The madness of the market and the sheer greed of the privateers were well illustrated during the Mayor of London's Question Time on the day Metronet went into administration. Transport for London (TfL) managing director Tim O'Toole and TfL managing director of finance Steve Allen accompanied Ken Livingstone on the day.

When asked about the potential liability on either TfL or London Underground Ltd as its subsidiary, for a considerable chunk of Metronet's debts, O'Toole confirmed that "the Metronet debt is guaranteed by us". And again, when the mayor's team was further pushed for answers to whether it was true that TfL or the subsidiary could be liable for up to 95 percent of the debt, Allen explained, "That is correct. That is a feature of the PPP contracts."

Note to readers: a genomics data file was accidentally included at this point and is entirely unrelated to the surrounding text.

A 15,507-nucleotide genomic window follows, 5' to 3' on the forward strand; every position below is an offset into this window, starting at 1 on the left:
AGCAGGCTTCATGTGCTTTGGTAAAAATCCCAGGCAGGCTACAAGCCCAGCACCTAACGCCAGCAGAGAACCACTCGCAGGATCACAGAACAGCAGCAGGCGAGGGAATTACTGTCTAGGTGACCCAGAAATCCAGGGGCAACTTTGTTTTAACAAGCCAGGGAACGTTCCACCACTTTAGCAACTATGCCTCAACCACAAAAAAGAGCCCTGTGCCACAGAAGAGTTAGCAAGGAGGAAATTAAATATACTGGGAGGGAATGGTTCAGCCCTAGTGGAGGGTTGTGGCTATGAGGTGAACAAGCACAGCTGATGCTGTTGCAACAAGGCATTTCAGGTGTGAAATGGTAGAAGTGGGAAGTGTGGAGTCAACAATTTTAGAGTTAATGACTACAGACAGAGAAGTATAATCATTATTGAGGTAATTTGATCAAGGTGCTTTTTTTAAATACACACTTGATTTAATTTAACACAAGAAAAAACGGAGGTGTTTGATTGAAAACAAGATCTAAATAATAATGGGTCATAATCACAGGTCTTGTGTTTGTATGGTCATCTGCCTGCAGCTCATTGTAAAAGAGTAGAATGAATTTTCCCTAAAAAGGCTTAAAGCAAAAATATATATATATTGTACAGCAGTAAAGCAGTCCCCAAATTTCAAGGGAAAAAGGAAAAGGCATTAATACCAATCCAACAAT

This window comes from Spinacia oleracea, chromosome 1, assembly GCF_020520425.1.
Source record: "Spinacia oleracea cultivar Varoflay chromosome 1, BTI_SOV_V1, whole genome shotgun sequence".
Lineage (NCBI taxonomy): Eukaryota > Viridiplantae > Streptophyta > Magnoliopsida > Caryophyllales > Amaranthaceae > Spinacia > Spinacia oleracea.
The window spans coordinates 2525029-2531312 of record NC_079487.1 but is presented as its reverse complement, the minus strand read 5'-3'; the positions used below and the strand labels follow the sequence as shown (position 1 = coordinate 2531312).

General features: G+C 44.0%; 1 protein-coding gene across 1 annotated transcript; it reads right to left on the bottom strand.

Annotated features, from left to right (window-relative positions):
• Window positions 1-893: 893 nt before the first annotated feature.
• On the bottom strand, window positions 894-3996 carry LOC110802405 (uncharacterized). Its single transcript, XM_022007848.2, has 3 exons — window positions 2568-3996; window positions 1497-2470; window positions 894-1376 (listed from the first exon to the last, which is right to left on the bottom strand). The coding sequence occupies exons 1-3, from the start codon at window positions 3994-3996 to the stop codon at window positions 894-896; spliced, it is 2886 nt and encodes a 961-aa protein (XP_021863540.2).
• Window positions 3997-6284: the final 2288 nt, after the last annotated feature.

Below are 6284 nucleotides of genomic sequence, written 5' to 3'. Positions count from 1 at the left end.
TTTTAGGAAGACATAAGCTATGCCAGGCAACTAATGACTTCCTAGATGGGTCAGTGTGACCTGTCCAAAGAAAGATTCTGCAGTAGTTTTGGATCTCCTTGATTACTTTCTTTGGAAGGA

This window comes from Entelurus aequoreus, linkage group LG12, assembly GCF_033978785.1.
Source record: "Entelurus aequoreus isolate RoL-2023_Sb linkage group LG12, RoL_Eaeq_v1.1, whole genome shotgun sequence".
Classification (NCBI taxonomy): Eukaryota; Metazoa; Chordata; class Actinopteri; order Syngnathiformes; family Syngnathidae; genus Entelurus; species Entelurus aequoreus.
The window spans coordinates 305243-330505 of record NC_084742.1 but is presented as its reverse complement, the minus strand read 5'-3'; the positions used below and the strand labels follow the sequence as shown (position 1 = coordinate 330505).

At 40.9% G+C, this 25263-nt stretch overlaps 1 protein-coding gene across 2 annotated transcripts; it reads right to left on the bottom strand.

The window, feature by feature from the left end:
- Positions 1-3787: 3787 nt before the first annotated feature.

Brown paid out over £500 million to accountancy firms to draw up the failed PPP contracts. One of the firms, Ernst & Young, took over as administrator, charging £750 per person per hour - and there are 45 of them. Just like the collapse of Northern Rock although the mess is not of our making, the rich are determined that we pay. The argument is simple: if it's the public who pay, then it should be the public who own and control.

A fully integrated, publicly owned, democratically accountable and environmentally sustainable transport system is not only possible but necessary. Climate change is a major issue facing humanity. However, it is also a class issue. This was starkly exposed when a young delegate from the RMT union asked David Miliband, environment minister, the following question at the TUC Congress in 2006:

"If we are serious about greening Britain and reducing harmful emissions, then railways must be a key part of the solution. So is it not time that we took some serious steps towards making rail travel attractive, affordable and available to all?"

The minister's shameful response was, "I was absolutely dreading a question about transport because I do not know anything about transport. Do we need to make the railways affordable and attractive? Yes. How do we do it? I do not know."